3. President’s Day
The government created this holiday to honor all past Presidents of the United States. Due to the numerous federal holidays, it was not economical to give multiple days off for every President. Hence, the day is placed in February which is the birth month for George Washington and Abraham Lincoln. While most people in private enterprise must work, public schools and federal and state government offices are usually closed.
Even though the United States does not have a king, we can apply Psalm 2:10-12 to our government. While citizens spend their day shopping at the stores, proclaim that Jesus Christ is King whether they acknowledge it or not.
“Now therefore, O kings, be wise; be warned, O rulers of the earth. Serve the Lord with fear, and rejoice with trembling. Kiss the Son, lest he be angry, and you perish in the way, for his wrath is quickly kindled. Blessed are all who take refuge in him.”
Preach to the crowd, “While Presidents can only serve eight years in office, Jesus Christ has always been, is, and will be King. He will not exit His office due to death or a majority vote. All people including kings and presidents must bow the knee to Jesus Christ and fear Him. If the elite of society must repent and believe in Jesus, then we who are the average citizens must do the same. Come kiss the Son by confessing your sins and believing that only through Him can you be saved.”
4. Mardi Gras
This holiday is translated from the French as “Fat Tuesday.” It is a Catholic celebration which allows a person to indulge in the pleasures of the flesh before he must give up certain items during Lent. Besides New Orleans which has celebrations nightly leading up to Tuesday, most Catholic cities have a Mardi Gras parade on the Saturday preceding it.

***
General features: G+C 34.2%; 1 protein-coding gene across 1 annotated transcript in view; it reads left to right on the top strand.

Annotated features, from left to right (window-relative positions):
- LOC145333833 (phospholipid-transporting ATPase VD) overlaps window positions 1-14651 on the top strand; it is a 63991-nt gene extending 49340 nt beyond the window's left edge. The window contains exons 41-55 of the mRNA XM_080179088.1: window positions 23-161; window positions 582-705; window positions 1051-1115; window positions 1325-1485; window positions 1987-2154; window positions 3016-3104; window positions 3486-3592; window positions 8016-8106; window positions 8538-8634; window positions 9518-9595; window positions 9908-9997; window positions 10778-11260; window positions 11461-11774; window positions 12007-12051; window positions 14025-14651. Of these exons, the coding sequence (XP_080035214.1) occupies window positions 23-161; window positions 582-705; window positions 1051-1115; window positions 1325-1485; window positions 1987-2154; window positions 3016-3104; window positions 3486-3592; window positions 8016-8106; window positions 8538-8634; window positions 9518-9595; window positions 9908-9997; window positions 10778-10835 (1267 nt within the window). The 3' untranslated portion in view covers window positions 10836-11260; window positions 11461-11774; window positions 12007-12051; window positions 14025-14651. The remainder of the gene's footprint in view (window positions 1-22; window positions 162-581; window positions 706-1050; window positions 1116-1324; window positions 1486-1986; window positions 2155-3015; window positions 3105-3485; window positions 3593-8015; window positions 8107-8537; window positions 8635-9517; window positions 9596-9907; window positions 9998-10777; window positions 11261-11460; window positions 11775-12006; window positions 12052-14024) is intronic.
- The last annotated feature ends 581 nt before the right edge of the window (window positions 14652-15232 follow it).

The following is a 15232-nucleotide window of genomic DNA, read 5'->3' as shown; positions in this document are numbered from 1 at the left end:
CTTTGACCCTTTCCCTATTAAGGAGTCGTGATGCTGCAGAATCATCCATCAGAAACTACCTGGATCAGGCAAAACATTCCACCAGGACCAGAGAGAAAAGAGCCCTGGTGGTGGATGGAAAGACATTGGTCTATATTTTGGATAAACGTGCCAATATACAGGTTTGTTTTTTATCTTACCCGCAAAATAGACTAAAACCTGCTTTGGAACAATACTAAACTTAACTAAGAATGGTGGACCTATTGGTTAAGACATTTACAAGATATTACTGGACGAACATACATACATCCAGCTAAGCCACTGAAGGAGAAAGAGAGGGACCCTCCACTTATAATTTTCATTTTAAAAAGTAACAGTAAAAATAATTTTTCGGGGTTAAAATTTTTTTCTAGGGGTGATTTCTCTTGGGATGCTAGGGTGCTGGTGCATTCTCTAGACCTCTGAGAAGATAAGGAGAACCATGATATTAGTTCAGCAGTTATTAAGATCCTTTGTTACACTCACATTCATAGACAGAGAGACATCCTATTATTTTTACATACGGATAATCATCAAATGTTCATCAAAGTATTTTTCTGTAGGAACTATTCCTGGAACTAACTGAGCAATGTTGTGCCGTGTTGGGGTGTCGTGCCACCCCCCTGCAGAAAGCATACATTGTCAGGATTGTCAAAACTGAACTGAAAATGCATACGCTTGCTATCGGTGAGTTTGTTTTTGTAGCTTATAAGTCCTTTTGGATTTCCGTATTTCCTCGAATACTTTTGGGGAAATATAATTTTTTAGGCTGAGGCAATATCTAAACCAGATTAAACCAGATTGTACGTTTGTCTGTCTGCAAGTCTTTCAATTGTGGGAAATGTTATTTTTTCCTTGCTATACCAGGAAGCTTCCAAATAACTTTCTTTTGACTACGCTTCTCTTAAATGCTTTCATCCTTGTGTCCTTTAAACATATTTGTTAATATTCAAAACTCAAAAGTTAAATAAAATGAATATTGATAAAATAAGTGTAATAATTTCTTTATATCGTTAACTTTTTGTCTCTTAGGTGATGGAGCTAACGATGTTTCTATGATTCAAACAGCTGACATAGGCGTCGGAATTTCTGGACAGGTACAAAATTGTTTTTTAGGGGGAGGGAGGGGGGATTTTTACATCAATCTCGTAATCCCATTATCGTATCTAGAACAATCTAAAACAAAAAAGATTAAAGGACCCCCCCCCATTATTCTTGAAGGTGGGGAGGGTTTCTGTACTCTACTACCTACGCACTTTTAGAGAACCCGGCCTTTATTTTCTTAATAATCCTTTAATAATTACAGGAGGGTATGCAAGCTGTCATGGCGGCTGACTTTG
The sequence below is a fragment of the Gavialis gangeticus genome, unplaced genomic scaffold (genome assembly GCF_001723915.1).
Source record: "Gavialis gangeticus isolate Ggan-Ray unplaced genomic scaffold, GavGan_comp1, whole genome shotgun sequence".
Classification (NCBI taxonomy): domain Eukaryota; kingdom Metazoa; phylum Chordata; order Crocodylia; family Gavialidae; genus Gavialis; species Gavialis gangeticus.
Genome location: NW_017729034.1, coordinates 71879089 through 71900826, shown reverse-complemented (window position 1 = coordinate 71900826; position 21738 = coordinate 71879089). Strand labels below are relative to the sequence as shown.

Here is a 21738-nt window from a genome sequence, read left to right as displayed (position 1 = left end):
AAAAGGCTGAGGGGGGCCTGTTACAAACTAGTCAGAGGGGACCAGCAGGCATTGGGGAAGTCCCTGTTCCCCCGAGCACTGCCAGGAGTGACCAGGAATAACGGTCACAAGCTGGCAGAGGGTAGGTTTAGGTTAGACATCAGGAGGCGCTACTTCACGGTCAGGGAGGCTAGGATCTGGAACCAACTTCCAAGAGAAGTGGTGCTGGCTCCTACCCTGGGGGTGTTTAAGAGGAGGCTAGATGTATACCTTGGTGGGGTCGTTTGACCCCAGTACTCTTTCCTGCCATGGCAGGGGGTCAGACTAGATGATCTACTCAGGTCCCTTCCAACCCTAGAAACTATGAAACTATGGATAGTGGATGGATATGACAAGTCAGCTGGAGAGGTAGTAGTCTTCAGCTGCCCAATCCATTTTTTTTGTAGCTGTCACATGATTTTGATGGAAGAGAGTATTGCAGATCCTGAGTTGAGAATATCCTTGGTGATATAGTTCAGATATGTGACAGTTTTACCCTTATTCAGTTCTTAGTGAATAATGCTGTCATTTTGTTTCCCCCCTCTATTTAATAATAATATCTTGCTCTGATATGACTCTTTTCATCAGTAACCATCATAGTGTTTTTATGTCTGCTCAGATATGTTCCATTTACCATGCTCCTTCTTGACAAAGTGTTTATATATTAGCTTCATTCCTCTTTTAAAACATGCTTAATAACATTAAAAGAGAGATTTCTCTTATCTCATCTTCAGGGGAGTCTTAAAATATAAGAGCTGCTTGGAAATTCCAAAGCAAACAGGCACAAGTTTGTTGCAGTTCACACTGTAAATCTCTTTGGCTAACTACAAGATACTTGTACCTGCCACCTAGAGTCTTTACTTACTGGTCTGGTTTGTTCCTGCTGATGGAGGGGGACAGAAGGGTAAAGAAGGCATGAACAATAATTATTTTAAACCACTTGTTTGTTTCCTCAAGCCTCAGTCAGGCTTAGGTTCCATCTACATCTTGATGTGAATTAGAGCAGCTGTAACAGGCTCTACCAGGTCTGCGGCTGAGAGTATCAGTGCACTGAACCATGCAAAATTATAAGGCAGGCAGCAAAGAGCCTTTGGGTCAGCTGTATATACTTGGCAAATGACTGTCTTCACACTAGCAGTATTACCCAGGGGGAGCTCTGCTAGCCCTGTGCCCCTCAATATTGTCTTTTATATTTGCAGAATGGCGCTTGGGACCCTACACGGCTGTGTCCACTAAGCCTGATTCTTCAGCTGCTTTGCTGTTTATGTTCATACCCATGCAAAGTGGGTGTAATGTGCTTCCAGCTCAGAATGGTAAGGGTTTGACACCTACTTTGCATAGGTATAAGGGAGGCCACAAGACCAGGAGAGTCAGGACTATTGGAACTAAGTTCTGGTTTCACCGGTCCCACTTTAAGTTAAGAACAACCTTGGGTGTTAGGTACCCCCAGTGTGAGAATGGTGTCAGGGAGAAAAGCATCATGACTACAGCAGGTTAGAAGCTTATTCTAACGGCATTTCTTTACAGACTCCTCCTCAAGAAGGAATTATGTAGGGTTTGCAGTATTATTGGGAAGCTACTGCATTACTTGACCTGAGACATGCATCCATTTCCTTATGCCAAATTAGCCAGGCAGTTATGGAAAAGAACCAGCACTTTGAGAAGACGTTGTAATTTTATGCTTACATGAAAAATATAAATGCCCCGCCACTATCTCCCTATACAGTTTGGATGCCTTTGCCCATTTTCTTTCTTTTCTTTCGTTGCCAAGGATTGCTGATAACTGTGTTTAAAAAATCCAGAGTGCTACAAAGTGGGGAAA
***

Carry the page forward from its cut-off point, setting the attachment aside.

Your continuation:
For example, St. Louis is a historic Catholic community. The city has a parade which starts at Busch stadium and ends in a residential area. The streets at the end of the parade are closed, so that people can drink and party. This presents a unique occasion to preach the Gospel to college students and young professionals who are living a life of hedonism.
The Bible speaks of the eternal consequences for engaging in this sin. Paul warns the Corinthians in 1 Corinthians 6:9-11:
“Or do you not know that the unrighteous will not inherit the kingdom of God? Do not be deceived: neither the sexually immoral, nor idolaters, nor adulterers, nor men who practice homosexuality, nor thieves, nor the greedy, nor drunkards, nor revilers, nor swindlers will inherit the kingdom of God. And such were some of you. But you were washed, you were sanctified, you were justified in the name of the Lord Jesus Christ and by the Spirit of our God.”
The beauty in this text is found in the juxtaposition of the law and gospel. Paul explains that these examples of unrepentant sin will end in hell. Paul warns them to not be deceived into thinking that they can be Christians and participate in this debauchery. Then, he gives them the good news. In Corinth, God has graciously saved individuals from their bondage to sin. Through Jesus Christ, they have been forgiven and unbound from their slavery to sin.
Imitate Paul by telling the drunkard that he is on the path to hell. Warn the fornicators that their sinful pleasure now will lead to everlasting torment. Exhort homosexuals to stop being deceived by society and believe the Word of God. Then, tell them of the hope that is found in Jesus Christ if they repent and believe.
Brandon was born and raised near Springfield, IL. He graduated from Illinois College in 2007 with a B.A. in History and from Moody Theological Seminary in 2010 with a Master of Divinity. He is a PhD student in Historical Theology at Midwestern Baptist Theological Seminary in Kansas City and an ACBC certified Biblical counselor. In April 2016 Brandon accepted the call to pastor at Faith Baptist. He loves history and reading and has a heart for street preaching and evangelism.